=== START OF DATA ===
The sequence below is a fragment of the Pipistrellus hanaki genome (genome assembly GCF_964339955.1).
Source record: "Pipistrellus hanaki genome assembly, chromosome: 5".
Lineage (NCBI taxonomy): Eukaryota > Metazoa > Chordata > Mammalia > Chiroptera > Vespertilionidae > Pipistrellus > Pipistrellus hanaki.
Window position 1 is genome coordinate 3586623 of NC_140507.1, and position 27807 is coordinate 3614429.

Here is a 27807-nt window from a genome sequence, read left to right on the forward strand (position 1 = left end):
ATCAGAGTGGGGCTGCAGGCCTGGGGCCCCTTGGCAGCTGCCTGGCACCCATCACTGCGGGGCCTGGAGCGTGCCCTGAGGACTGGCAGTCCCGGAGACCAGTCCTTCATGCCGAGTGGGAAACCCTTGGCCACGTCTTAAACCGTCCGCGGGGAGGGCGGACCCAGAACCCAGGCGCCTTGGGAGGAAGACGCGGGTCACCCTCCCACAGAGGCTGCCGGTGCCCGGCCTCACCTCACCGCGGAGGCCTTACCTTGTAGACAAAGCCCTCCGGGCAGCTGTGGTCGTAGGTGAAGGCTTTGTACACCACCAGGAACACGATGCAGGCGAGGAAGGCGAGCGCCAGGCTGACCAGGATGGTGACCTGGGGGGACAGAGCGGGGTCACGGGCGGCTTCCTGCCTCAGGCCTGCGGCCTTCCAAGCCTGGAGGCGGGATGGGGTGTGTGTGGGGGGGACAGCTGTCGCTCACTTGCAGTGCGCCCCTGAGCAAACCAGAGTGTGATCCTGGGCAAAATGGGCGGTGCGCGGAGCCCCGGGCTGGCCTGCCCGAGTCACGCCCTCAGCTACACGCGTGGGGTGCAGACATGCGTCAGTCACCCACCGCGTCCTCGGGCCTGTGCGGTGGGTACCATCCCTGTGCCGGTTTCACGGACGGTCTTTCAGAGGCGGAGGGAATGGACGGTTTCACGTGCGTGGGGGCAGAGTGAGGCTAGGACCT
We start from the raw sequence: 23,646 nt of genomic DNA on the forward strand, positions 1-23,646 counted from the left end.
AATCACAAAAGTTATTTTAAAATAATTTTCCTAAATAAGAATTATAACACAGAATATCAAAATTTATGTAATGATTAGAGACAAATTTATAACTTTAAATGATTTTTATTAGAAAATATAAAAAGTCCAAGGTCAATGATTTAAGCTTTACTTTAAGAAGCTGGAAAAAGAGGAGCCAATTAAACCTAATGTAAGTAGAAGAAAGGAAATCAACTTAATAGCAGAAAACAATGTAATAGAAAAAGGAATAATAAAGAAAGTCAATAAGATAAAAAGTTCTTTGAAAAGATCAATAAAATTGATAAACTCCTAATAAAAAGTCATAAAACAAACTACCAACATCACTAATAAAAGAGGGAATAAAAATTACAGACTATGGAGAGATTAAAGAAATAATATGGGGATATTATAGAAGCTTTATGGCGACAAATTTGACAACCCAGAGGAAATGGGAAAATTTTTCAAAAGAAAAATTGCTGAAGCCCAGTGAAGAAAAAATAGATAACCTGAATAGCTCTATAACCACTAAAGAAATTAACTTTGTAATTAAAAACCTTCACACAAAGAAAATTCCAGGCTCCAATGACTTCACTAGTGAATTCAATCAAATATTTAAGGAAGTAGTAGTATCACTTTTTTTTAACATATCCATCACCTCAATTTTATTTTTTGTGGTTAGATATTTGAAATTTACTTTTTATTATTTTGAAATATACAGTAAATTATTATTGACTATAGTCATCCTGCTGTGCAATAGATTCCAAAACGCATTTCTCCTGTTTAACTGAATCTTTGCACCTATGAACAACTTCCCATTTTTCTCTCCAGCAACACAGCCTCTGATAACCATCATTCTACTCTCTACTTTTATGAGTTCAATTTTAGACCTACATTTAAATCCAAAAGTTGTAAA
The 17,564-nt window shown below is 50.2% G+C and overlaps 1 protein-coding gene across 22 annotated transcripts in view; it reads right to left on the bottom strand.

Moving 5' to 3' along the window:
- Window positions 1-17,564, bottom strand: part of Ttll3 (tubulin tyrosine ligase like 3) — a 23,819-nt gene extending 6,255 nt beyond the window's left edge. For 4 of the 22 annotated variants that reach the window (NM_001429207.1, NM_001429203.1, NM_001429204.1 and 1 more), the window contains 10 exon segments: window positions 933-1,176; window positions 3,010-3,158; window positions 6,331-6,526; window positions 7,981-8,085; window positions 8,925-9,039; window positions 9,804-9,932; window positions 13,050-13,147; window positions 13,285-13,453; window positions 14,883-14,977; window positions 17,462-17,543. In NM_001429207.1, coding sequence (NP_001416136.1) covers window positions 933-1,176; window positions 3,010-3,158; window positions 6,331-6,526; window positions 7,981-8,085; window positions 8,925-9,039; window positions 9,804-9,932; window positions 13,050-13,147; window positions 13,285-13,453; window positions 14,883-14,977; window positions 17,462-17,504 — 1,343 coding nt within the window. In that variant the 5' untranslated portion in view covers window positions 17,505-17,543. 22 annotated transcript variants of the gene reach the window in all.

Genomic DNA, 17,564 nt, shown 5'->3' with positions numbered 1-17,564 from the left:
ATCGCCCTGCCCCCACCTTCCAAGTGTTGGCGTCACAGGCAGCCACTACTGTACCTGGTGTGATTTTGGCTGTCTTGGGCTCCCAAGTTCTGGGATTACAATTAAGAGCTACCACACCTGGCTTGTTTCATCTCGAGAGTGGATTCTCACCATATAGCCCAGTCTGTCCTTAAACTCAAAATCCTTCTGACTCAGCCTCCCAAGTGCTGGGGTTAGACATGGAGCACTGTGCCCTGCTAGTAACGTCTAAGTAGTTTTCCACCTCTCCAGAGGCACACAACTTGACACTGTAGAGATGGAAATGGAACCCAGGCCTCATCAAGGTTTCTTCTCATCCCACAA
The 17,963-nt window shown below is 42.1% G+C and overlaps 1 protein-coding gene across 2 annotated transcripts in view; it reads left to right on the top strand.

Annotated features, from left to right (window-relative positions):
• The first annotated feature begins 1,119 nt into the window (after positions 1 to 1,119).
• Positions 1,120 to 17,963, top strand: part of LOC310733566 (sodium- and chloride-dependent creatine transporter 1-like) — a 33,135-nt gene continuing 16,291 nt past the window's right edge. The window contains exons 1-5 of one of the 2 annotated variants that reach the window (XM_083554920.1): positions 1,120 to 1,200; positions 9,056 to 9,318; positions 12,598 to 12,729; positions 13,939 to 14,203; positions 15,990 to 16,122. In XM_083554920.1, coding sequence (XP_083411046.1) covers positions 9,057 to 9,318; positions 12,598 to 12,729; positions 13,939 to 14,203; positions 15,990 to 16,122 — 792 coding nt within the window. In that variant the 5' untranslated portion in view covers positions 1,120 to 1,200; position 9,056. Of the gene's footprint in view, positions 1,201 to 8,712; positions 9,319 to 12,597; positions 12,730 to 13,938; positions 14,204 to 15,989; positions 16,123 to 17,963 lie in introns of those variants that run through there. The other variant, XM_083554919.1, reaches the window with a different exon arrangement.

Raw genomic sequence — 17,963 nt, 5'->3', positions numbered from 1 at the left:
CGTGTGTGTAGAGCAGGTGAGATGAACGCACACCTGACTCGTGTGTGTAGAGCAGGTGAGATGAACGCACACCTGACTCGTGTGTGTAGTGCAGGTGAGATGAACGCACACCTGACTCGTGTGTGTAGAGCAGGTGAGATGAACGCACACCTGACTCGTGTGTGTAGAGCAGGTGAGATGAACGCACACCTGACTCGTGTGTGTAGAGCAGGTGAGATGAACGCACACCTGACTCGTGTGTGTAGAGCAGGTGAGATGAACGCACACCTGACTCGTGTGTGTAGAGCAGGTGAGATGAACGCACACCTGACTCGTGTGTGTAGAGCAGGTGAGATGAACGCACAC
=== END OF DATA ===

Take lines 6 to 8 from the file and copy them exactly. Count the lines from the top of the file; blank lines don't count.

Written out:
ATCAGAGTGGGGCTGCAGGCCTGGGGCCCCTTGGCAGCTGCCTGGCACCCATCACTGCGGGGCCTGGAGCGTGCCCTGAGGACTGGCAGTCCCGGAGACCAGTCCTTCATGCCGAGTGGGAAACCCTTGGCCACGTCTTAAACCGTCCGCGGGGAGGGCGGACCCAGAACCCAGGCGCCTTGGGAGGAAGACGCGGGTCACCCTCCCACAGAGGCTGCCGGTGCCCGGCCTCACCTCACCGCGGAGGCCTTACCTTGTAGACAAAGCCCTCCGGGCAGCTGTGGTCGTAGGTGAAGGCTTTGTACACCACCAGGAACACGATGCAGGCGAGGAAGGCGAGCGCCAGGCTGACCAGGATGGTGACCTGGGGGGACAGAGCGGGGTCACGGGCGGCTTCCTGCCTCAGGCCTGCGGCCTTCCAAGCCTGGAGGCGGGATGGGGTGTGTGTGGGGGGGACAGCTGTCGCTCACTTGCAGTGCGCCCCTGAGCAAACCAGAGTGTGATCCTGGGCAAAATGGGCGGTGCGCGGAGCCCCGGGCTGGCCTGCCCGAGTCACGCCCTCAGCTACACGCGTGGGGTGCAGACATGCGTCAGTCACCCACCGCGTCCTCGGGCCTGTGCGGTGGGTACCATCCCTGTGCCGGTTTCACGGACGGTCTTTCAGAGGCGGAGGGAATGGACGGTTTCACGTGCGTGGGGGCAGAGTGAGGCTAGGACCT
We start from the raw sequence: 23,646 nt of genomic DNA on the forward strand, positions 1-23,646 counted from the left end.
AATCACAAAAGTTATTTTAAAATAATTTTCCTAAATAAGAATTATAACACAGAATATCAAAATTTATGTAATGATTAGAGACAAATTTATAACTTTAAATGATTTTTATTAGAAAATATAAAAAGTCCAAGGTCAATGATTTAAGCTTTACTTTAAGAAGCTGGAAAAAGAGGAGCCAATTAAACCTAATGTAAGTAGAAGAAAGGAAATCAACTTAATAGCAGAAAACAATGTAATAGAAAAAGGAATAATAAAGAAAGTCAATAAGATAAAAAGTTCTTTGAAAAGATCAATAAAATTGATAAACTCCTAATAAAAAGTCATAAAACAAACTACCAACATCACTAATAAAAGAGGGAATAAAAATTACAGACTATGGAGAGATTAAAGAAATAATATGGGGATATTATAGAAGCTTTATGGCGACAAATTTGACAACCCAGAGGAAATGGGAAAATTTTTCAAAAGAAAAATTGCTGAAGCCCAGTGAAGAAAAAATAGATAACCTGAATAGCTCTATAACCACTAAAGAAATTAACTTTGTAATTAAAAACCTTCACACAAAGAAAATTCCAGGCTCCAATGACTTCACTAGTGAATTCAATCAAATATTTAAGGAAGTAGTAGTATCACTTTTTTTTAACATATCCATCACCTCAATTTTATTTTTTGTGGTTAGATATTTGAAATTTACTTTTTATTATTTTGAAATATACAGTAAATTATTATTGACTATAGTCATCCTGCTGTGCAATAGATTCCAAAACGCATTTCTCCTGTTTAACTGAATCTTTGCACCTATGAACAACTTCCCATTTTTCTCTCCAGCAACACAGCCTCTGATAACCATCATTCTACTCTCTACTTTTATGAGTTCAATTTTAGACCTACATTTAAATCCAAAAGTTGTAAA